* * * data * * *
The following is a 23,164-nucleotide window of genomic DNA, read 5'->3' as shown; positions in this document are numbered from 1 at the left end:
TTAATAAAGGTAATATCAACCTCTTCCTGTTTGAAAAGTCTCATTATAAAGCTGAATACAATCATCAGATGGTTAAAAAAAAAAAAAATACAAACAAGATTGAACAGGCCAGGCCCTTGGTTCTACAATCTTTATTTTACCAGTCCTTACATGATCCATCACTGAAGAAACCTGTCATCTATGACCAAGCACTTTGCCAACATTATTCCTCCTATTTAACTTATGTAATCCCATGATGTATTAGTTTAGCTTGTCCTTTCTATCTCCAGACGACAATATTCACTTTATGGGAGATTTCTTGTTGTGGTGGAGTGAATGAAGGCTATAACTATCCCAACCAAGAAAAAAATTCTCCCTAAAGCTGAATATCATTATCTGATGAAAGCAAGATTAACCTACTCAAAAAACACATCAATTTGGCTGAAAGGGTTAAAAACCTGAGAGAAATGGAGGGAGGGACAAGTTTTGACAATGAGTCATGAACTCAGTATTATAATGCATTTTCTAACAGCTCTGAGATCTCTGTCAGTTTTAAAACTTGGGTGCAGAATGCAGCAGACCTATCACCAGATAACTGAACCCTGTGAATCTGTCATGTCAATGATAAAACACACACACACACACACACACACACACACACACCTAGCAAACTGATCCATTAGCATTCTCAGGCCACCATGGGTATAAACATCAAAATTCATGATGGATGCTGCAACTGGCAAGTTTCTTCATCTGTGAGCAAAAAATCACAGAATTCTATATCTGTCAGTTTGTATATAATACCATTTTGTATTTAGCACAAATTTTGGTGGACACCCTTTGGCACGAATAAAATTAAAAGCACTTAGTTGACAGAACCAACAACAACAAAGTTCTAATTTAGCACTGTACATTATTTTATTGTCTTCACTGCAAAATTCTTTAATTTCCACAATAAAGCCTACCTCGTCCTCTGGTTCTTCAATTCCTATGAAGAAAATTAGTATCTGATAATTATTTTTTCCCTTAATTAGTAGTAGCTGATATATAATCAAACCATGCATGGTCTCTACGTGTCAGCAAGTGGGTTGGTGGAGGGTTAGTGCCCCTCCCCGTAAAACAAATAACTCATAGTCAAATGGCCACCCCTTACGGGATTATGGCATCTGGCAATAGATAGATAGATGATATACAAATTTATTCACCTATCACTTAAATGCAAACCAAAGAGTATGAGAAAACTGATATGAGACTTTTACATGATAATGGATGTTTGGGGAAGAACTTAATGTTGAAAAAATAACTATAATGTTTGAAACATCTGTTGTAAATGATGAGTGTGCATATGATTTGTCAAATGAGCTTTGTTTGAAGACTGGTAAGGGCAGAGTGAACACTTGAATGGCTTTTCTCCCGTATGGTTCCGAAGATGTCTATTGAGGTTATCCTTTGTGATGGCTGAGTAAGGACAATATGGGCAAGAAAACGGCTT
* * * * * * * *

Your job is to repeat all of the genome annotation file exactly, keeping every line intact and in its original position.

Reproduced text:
The following is a 23,164-nucleotide window of genomic DNA, read 5'->3' as shown; positions in this document are numbered from 1 at the left end:
TTAATAAAGGTAATATCAACCTCTTCCTGTTTGAAAAGTCTCATTATAAAGCTGAATACAATCATCAGATGGTTAAAAAAAAAAAAAATACAAACAAGATTGAACAGGCCAGGCCCTTGGTTCTACAATCTTTATTTTACCAGTCCTTACATGATCCATCACTGAAGAAACCTGTCATCTATGACCAAGCACTTTGCCAACATTATTCCTCCTATTTAACTTATGTAATCCCATGATGTATTAGTTTAGCTTGTCCTTTCTATCTCCAGACGACAATATTCACTTTATGGGAGATTTCTTGTTGTGGTGGAGTGAATGAAGGCTATAACTATCCCAACCAAGAAAAAAATTCTCCCTAAAGCTGAATATCATTATCTGATGAAAGCAAGATTAACCTACTCAAAAAACACATCAATTTGGCTGAAAGGGTTAAAAACCTGAGAGAAATGGAGGGAGGGACAAGTTTTGACAATGAGTCATGAACTCAGTATTATAATGCATTTTCTAACAGCTCTGAGATCTCTGTCAGTTTTAAAACTTGGGTGCAGAATGCAGCAGACCTATCACCAGATAACTGAACCCTGTGAATCTGTCATGTCAATGATAAAACACACACACACACACACACACACACACACACACCTAGCAAACTGATCCATTAGCATTCTCAGGCCACCATGGGTATAAACATCAAAATTCATGATGGATGCTGCAACTGGCAAGTTTCTTCATCTGTGAGCAAAAAATCACAGAATTCTATATCTGTCAGTTTGTATATAATACCATTTTGTATTTAGCACAAATTTTGGTGGACACCCTTTGGCACGAATAAAATTAAAAGCACTTAGTTGACAGAACCAACAACAACAAAGTTCTAATTTAGCACTGTACATTATTTTATTGTCTTCACTGCAAAATTCTTTAATTTCCACAATAAAGCCTACCTCGTCCTCTGGTTCTTCAATTCCTATGAAGAAAATTAGTATCTGATAATTATTTTTTCCCTTAATTAGTAGTAGCTGATATATAATCAAACCATGCATGGTCTCTACGTGTCAGCAAGTGGGTTGGTGGAGGGTTAGTGCCCCTCCCCGTAAAACAAATAACTCATAGTCAAATGGCCACCCCTTACGGGATTATGGCATCTGGCAATAGATAGATAGATGATATACAAATTTATTCACCTATCACTTAAATGCAAACCAAAGAGTATGAGAAAACTGATATGAGACTTTTACATGATAATGGATGTTTGGGGAAGAACTTAATGTTGAAAAAATAACTATAATGTTTGAAACATCTGTTGTAAATGATGAGTGTGCATATGATTTGTCAAATGAGCTTTGTTTGAAGACTGGTAAGGGCAGAGTGAACACTTGAATGGCTTTTCTCCCGTATGGTTCCGAAGATGTCTATTGAGGTTATCCTTTGTGATGGCTGAGTAAGGACAATATGGGCAAGAAAACGGCTT